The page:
With more people living longer and increasing rates of long term conditions such as diabetes, as well as the continuing financial challenges for the NHS and social care, the CCG is focussing on developing patient-centred services, with all the organisations which provide care working together as efficiently as possible.

Glynis Watts, chairman of the Community Forum for Alton and the Surrounding Villages, said: “We have a panel of four highly-knowledgeable people involved in the process who will really be able to talk you through the situation.

“They will bring you the latest information, take your questions and listen to your concerns. You will not get a better opportunity to find out the facts of the matter than at our Community Forum.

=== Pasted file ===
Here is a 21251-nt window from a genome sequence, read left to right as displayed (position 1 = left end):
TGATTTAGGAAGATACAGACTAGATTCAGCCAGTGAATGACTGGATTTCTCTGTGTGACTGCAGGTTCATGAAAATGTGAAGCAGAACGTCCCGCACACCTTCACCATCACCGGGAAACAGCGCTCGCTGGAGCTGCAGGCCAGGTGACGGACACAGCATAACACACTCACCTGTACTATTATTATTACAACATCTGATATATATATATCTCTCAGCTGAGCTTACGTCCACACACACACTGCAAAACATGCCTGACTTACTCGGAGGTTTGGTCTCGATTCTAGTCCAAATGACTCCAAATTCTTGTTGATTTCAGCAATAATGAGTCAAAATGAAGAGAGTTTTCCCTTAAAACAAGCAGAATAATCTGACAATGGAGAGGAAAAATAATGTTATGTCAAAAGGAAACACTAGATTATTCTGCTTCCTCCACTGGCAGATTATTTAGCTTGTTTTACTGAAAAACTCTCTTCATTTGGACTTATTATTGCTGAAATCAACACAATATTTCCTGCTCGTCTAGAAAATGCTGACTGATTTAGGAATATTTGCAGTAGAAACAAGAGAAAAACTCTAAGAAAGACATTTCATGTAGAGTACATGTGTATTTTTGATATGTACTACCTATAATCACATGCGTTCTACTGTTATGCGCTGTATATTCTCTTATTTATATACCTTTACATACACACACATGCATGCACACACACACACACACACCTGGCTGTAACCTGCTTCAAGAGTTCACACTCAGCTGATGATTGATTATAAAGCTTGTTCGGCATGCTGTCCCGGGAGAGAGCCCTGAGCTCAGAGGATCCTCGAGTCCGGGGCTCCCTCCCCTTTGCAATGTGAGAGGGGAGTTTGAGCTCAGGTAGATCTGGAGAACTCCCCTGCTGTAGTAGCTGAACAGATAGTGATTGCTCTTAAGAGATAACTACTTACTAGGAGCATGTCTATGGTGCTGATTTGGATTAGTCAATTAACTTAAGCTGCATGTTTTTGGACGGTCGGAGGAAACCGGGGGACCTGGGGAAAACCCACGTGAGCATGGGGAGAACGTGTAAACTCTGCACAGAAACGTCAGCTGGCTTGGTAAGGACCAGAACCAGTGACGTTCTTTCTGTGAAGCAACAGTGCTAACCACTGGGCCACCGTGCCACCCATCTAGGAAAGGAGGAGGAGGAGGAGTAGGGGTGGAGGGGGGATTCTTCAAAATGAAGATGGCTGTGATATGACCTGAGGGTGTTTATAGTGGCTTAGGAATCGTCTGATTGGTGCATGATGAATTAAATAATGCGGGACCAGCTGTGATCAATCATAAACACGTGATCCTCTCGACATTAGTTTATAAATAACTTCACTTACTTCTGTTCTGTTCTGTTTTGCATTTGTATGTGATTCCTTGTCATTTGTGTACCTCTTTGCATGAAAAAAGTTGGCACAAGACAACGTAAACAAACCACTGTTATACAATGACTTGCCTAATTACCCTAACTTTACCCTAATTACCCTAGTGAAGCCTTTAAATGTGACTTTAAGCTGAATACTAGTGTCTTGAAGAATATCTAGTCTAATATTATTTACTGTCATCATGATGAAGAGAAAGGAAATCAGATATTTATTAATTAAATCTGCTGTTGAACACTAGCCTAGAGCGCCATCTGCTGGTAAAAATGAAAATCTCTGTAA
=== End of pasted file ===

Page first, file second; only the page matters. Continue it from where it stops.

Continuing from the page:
“Pressure is growing on all our public services and important decisions will have to be taken in the future. These services touch all our lives, whether for ourselves or our families, and I would urge everyone to come to the meeting, listen to the plans and express their points of view.”

The panel includes  Zara Hyde-Peters, Director of Integration and Transformation, North Hampshire CCG,  Paul Davey, Head of Communications and Engagement, North Hampshire CCG, Olwen Long, Alton Review Stakeholder Reference Group and  Rosie Lewis, Alton Review Programme Team.

The meeting will be held at Alton Community Centre, Amery Street, GU34 1HN at 6.30pm. Before the meeting, from 5.30pm onwards, local Police Community Support Officers will be available to meet and chat to local people about policing issues in the area.